Recently Diagnosed and Struggling to Get Numbers Down

By amylynne01 Latest Reply 2011-03-02 12:40:38 -0600
Started 2011-02-27 18:44:47 -0600

I was diagnosed with Type 2 Diabetes on February 12, 2011. I had been feeling extremely tired, thirsty and hungry for a few months, and my co-workers suspected that I might have Diabetes. I made an appointment with my Doctor, but the Saturday before the appointment, my friend (whose 12 year old daughter is a Juvenille Diabetic) decided to take my bs at my son's basketball game. The glucometer (which reads to 600) just said "hi". The look on my friend's face scared me half to death. My mom took me straight to the ER, where I was given 14 units of insulin and hooked up to IV fluids. I was given a script for 500 mgs. of Metphormin two times a day and sent home that night. Many were surprised that I was allowed to leave the hospital given that high of an initial reading, but I was glad to go home.

I began taking my bs twice a day, and it averaged between 200-300 for the next few days. I went to the appointment that I had originally scheduled with my Doctor, and she added 10 mg. of Glipiride in the a.m. I'm still new to all of this and am struggling to get my numbers down. My Dr. told me that I don't fit into a Type 1 or Type 2 box. I have been extremely thin my entire life, so in that respect, I guess I'm more of a Type 1. The meds seem to be helping somewhat (my lowest reading to date has been 167—-first thing in the a.m.) I've been counting carbs, drinking 8+ glasses of water a day and taking my medication, but the numbers still hang out in the 250 range from afternoon to evening. My cortisol levels are also high, but she is hoping that is due to the fact that I have run high for so long (my A1C was 12.6) My Doctor told me that if the numbers don't go down in the next two weeks or so, that we're likely going to start insulin. I do not want to do that. Any advice would be greatly appreciated.

19 replies

PetiePal 2011-03-02 12:40:38 -0600 Report

Welcome to the club no one wants to be a member of! I'm sorry to hear about your diagnosis and the extremely high levels you're starting off at. I was diagnosed last August and my sugars were in the 300s at the time. I was peeing more than ever, very thirsty and had some skewing of my eye lenses. Luckily I caught it early with a screening. I was at a 11.6 A1c at the time.

I started off almost exactly like you did…Glucophage (Metformin) 1000mg (2x500mg) morning and night and 2mg of Glimepiride (Amaryl). Your numbers are much higher so I can see why they'd start you off at 10mg. 7 months later I'm down to a 6.1 and feeling pretty great. Weight is still an issue but I'm working on it!

The important short-term thing IS to get your numbers down that's for sure. I highly highly recommend "The First Year: Type 2 Diabetes: An Essential Guide for the Newly Diagnosed" by Gretchen Becker and Allison B. Goldfine (Paperback - Dec 27, 2006). Now I know it says Type 2 but the info in here relates to both Type 1 and Type 2. Another great one is Death To Diabetes. This is a bout a guy who had levels in the 700-900s and was in a coma and got to a point where he's OFF meds almost entirely. Both excellent reads and can give you some great basis on what to do.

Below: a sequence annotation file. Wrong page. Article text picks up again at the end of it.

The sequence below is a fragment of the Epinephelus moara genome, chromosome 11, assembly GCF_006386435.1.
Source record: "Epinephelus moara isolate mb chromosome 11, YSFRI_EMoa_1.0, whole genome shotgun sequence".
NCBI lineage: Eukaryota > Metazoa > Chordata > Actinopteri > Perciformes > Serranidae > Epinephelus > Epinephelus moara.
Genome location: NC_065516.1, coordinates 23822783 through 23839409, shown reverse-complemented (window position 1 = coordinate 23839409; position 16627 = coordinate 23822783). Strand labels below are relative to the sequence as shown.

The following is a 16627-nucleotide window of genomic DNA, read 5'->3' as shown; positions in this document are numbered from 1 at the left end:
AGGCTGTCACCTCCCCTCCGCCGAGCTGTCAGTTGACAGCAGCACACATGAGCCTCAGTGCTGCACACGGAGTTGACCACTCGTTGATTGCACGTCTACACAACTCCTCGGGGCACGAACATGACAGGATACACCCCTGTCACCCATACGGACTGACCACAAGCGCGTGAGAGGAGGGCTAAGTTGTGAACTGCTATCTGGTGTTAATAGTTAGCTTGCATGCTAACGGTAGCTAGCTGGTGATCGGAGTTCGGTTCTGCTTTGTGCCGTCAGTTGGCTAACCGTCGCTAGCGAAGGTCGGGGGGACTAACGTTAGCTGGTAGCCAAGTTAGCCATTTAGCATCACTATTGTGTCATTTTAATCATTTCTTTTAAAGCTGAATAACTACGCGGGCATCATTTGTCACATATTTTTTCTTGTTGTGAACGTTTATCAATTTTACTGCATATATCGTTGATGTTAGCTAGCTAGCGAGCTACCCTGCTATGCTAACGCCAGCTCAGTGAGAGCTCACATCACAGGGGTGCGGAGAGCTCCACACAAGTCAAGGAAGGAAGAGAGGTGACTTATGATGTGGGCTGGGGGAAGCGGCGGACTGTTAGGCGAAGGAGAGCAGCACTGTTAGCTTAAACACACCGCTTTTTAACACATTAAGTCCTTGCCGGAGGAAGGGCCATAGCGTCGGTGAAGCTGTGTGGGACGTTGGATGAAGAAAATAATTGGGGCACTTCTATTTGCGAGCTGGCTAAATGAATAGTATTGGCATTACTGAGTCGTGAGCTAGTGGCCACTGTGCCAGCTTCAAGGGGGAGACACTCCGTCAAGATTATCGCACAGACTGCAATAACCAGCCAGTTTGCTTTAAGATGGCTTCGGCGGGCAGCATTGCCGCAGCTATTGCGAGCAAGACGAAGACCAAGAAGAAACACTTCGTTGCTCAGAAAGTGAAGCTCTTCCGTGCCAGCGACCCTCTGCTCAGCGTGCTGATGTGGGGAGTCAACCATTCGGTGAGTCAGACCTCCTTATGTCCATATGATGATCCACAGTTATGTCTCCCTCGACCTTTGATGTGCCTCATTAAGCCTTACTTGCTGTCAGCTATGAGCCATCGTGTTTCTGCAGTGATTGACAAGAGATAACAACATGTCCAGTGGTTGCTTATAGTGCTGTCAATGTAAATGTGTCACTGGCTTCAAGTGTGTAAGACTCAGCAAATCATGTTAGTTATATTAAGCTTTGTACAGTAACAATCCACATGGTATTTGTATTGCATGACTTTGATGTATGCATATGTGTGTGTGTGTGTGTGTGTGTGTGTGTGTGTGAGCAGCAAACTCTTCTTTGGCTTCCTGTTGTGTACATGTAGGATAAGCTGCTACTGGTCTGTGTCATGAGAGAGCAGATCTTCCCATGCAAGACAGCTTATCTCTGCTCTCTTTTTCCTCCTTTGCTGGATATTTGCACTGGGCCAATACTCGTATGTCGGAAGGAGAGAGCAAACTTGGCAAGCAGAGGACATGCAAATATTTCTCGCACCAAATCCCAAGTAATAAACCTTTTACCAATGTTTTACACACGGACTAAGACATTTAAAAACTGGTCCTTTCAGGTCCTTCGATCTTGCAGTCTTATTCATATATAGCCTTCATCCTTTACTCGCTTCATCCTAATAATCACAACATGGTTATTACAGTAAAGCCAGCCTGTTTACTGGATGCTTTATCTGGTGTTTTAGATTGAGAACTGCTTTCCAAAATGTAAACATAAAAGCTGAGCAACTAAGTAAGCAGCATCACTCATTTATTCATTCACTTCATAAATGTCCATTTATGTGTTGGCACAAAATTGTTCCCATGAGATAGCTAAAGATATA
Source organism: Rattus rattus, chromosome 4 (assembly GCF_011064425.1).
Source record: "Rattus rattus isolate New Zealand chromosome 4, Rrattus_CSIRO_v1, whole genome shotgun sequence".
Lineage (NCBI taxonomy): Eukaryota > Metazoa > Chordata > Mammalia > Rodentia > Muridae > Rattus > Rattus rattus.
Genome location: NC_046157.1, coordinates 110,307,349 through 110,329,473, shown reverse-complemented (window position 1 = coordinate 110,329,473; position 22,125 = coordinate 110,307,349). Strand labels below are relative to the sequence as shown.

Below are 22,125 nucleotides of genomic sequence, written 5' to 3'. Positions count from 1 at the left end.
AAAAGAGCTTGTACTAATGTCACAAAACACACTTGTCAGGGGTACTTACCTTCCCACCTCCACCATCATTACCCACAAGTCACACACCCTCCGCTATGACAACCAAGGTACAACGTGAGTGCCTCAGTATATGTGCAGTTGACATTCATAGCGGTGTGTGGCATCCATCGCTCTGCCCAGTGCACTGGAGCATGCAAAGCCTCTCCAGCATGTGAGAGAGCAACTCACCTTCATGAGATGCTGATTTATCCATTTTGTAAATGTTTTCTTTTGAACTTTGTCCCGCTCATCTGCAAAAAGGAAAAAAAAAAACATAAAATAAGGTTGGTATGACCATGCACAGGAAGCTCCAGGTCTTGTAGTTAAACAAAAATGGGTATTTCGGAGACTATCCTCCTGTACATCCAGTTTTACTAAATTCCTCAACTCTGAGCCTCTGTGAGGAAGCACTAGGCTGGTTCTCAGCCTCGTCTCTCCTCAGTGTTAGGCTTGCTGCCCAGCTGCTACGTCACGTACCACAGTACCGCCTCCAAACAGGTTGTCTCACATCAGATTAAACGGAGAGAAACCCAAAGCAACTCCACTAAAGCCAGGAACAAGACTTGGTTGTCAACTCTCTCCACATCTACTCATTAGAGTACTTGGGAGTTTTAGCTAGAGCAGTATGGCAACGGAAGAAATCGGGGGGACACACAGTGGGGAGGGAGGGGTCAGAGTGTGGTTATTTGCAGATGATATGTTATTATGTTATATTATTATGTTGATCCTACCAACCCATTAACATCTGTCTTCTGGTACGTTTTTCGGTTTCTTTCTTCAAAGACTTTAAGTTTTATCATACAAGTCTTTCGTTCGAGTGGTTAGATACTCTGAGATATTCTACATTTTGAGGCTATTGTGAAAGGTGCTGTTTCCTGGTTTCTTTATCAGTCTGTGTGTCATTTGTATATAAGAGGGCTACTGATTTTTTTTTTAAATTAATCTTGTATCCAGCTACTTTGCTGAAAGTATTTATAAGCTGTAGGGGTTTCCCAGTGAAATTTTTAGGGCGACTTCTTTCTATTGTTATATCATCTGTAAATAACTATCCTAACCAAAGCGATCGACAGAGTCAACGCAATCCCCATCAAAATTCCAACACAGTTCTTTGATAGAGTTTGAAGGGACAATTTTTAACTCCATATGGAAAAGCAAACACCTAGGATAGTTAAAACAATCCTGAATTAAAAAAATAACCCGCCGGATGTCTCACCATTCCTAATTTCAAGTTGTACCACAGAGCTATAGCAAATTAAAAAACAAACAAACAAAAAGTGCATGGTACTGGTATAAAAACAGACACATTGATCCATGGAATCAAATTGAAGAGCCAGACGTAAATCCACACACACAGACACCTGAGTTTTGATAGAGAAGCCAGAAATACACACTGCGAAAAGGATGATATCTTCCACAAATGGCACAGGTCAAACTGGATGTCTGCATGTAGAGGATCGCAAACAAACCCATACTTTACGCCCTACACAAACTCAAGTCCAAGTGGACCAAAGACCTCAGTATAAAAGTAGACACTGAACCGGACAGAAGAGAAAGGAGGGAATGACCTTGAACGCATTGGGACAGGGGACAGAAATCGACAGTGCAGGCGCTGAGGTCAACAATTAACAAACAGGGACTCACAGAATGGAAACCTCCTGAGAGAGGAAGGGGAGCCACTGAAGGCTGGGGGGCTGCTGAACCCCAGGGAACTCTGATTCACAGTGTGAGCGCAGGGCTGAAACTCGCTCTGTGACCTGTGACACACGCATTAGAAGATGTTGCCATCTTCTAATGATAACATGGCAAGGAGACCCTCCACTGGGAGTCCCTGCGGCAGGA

The oral meds are a good start but one thing you need to realize early on is that what may be a good treatment and work for some will not work for all and your diabetes is very much a "person-specific" disease. It may take some working with a team of medical professionals, (such as a diabetic doctor, endocrinologist, dietician, cardiologist, opthamologist even a neurologist), to find the right "combination" to crack the lock. The most important things you can do right now:

-Educated yourself. Seriously, become a sponge and read up. Read the articles here, watch DLife: Your Diabetic Life on Sunday mornings on CNBC, read some books, articles, the web etc. Learn as much as you can. Schoolhouse Rocky was right, Knowledge IS Power.

-Modify your diet. You need to get with a dietician ASAP if possible and figure out what a good number of carbs per day or meal is.

-Sign up for Diabetic Classes. Your doctor should have referred you to a local diabetes center or a hospital that gives out classes. They'll give you a meter, teach you how to test, and give you a "crash course" on your condition.

-Join a support group! Diabetes is a tough this to handle emotionally and you're going to feel like you're on a roller coaster of sorts for some time and a monthly or weekly group does WONDERS to keep you motivated.

-Be active on our site! This site is an incredible boon to relating and conversing with others JUST LIKE YOU.

-Exerciseeeee…Yep the Dreaded Word! If your sugar levels are high one of the most important things you can do to help get your sugars down are to begin some kind of daily regiment. Exercise will help you in many ways:

-If you're overweight (which it doesn't sound like but I'm just listing here!) you'll drop some of the excess taxing your beta cells less